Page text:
[modify] https://crrev.com/b166233e0fb8edd9fd4e67bc4a6bfb8e35b79144/net/data/cert_issuer_source_aia_unittest/target_no_aia.pem
[modify] https://crrev.com/b166233e0fb8edd9fd4e67bc4a6bfb8e35b79144/net/data/cert_issuer_source_aia_unittest/target_one_aia.pem
[modify] https://crrev.com/b166233e0fb8edd9fd4e67bc4a6bfb8e35b79144/net/data/cert_issuer_source_aia_unittest/target_six_aia.pem
[modify] https://crrev.com/b166233e0fb8edd9fd4e67bc4a6bfb8e35b79144/net/data/cert_issuer_source_aia_unittest/target_three_aia.pem
[modify] https://crrev.com/b166233e0fb8edd9fd4e67bc4a6bfb8e35b79144/net/data/cert_issuer_source_aia_unittest/target_two_aia.pem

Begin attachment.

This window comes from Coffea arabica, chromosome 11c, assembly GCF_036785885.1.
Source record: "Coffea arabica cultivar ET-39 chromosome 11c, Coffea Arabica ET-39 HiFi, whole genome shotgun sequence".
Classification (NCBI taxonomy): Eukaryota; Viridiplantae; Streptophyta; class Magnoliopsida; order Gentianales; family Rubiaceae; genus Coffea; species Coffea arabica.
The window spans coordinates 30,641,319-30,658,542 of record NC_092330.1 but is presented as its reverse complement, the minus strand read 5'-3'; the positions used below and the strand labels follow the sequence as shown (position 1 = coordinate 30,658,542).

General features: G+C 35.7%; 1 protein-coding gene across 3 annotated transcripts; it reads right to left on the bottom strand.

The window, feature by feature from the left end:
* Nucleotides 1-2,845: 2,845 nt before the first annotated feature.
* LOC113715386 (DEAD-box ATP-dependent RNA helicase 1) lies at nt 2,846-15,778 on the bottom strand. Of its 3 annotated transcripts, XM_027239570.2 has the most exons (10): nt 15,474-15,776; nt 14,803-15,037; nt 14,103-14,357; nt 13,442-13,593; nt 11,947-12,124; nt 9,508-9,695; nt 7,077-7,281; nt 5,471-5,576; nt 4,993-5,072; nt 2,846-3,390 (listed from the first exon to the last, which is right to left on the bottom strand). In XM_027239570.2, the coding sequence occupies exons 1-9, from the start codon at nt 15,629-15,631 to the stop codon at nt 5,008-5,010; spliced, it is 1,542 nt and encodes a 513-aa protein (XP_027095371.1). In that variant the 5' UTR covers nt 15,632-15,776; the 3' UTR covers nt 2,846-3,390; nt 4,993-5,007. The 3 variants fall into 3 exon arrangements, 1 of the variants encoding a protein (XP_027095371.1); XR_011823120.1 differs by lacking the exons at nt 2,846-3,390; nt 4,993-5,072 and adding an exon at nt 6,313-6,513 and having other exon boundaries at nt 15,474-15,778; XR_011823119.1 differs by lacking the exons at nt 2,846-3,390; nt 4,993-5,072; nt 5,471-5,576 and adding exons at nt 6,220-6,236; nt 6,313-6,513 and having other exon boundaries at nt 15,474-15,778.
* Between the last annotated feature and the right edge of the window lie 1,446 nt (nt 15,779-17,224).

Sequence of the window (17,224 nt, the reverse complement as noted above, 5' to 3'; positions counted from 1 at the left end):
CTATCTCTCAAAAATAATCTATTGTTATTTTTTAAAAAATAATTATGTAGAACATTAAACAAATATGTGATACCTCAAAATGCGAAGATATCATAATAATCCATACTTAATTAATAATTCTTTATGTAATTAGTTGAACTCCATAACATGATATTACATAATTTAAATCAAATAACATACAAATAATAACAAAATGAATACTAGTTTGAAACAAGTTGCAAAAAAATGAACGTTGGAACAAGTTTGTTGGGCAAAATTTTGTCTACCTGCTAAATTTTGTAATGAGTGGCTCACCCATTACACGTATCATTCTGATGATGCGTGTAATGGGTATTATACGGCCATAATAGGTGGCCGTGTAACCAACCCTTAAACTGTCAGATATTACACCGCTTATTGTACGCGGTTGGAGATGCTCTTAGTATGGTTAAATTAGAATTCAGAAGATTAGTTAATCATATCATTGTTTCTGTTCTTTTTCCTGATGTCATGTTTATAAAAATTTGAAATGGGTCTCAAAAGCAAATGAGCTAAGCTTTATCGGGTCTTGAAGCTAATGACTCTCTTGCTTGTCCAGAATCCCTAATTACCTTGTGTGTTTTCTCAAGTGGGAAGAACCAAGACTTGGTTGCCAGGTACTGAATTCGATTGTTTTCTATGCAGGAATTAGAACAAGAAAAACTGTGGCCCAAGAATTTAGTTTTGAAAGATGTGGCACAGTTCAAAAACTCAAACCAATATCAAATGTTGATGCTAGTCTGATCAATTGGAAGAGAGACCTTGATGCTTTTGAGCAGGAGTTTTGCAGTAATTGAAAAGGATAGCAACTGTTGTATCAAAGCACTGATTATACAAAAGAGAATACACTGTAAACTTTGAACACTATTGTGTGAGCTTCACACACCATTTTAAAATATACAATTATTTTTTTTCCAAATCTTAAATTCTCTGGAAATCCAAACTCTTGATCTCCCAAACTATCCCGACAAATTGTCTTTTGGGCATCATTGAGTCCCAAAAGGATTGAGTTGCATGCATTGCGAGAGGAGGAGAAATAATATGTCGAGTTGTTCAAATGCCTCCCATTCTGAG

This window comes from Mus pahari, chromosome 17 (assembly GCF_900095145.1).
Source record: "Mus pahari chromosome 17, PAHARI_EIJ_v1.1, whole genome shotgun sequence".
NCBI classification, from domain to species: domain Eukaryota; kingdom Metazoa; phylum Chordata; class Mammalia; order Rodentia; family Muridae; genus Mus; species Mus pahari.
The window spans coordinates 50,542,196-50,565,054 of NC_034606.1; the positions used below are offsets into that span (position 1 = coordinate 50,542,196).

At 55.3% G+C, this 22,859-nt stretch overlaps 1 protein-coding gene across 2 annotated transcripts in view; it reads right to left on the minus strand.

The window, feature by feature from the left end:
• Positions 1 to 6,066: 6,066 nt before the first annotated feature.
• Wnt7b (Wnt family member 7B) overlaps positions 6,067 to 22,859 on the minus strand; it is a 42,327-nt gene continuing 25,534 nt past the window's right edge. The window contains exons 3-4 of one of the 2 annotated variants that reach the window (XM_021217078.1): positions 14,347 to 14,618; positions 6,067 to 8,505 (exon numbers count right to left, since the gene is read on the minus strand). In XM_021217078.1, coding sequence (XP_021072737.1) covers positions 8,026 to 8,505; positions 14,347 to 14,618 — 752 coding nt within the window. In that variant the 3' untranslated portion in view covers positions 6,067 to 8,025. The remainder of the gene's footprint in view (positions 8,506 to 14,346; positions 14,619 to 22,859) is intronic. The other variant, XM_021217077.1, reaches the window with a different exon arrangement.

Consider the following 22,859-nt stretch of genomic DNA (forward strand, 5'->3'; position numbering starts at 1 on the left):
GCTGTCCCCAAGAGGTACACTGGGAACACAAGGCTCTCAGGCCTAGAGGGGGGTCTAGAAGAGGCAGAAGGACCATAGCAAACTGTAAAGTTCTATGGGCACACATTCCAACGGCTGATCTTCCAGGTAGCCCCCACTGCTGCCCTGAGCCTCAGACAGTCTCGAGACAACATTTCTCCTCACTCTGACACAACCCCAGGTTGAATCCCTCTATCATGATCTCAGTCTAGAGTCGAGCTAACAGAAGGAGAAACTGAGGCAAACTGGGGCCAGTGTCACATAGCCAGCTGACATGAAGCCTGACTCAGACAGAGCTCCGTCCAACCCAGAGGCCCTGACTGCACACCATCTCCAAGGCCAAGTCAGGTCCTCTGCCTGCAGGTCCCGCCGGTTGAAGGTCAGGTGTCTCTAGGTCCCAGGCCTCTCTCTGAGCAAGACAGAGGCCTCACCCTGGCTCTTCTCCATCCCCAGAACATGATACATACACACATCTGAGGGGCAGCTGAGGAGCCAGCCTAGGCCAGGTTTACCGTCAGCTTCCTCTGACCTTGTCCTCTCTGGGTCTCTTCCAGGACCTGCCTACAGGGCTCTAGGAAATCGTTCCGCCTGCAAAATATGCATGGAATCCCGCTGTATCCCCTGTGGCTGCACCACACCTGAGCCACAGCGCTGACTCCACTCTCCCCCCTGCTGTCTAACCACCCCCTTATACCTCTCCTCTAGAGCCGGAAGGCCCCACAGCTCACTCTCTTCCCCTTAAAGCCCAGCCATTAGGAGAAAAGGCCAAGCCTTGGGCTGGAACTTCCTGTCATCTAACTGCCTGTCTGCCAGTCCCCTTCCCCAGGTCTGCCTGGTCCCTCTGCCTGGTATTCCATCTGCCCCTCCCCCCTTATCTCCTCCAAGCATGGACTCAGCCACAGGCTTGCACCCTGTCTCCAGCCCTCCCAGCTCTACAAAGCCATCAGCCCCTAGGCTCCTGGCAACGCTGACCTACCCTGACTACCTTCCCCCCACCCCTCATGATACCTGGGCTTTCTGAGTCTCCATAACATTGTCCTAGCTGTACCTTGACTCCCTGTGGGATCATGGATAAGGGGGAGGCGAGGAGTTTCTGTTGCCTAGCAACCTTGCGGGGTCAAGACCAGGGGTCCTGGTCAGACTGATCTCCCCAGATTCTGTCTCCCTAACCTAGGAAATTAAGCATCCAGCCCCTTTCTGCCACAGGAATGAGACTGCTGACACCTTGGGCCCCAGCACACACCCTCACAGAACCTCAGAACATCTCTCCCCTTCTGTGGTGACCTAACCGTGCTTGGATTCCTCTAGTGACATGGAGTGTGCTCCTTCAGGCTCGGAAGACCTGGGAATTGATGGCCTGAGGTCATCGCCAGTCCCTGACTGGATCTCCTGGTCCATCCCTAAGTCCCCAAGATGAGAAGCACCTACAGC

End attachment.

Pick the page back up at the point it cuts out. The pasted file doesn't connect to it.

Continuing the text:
[modify] https://crrev.com/b166233e0fb8edd9fd4e67bc4a6bfb8e35b79144/net/data/ssl/certificates/aia-cert.pem
[modify] https://crrev.com/b166233e0fb8edd9fd4e67bc4a6bfb8e35b79144/net/data/ssl/certificates/aia-intermediate.der
[modify] https://crrev.com/b166233e0fb8edd9fd4e67bc4a6bfb8e35b79144/net/data/ssl/certificates/aia-root.pem
[modify] https://crrev.com/b166233e0fb8edd9fd4e67bc4a6bfb8e35b79144/net/data/ssl/certificates/explicit-policy-chain.pem
[modify] https://crrev.com/b166233e0fb8edd9fd4e67bc4a6bfb8e35b79144/net/data/ssl/certificates/multi-root-A-by-B.pem
[modify] https://crrev.com/b166233e0fb8edd9fd4e67bc4a6bfb8e35b79144/net/data/ssl/certificates/multi-root-B-by-C.pem
[modify] https://crrev.com/b166233e0fb8edd9fd4e67bc4a6bfb8e35b79144/net/data/ssl/certificates/multi-root-B-by-F.pem
[modify] https://crrev.com/b166233e0fb8edd9fd4e67bc4a6bfb8e35b79144/net/data/ssl/certificates/multi-root-BFE.keychain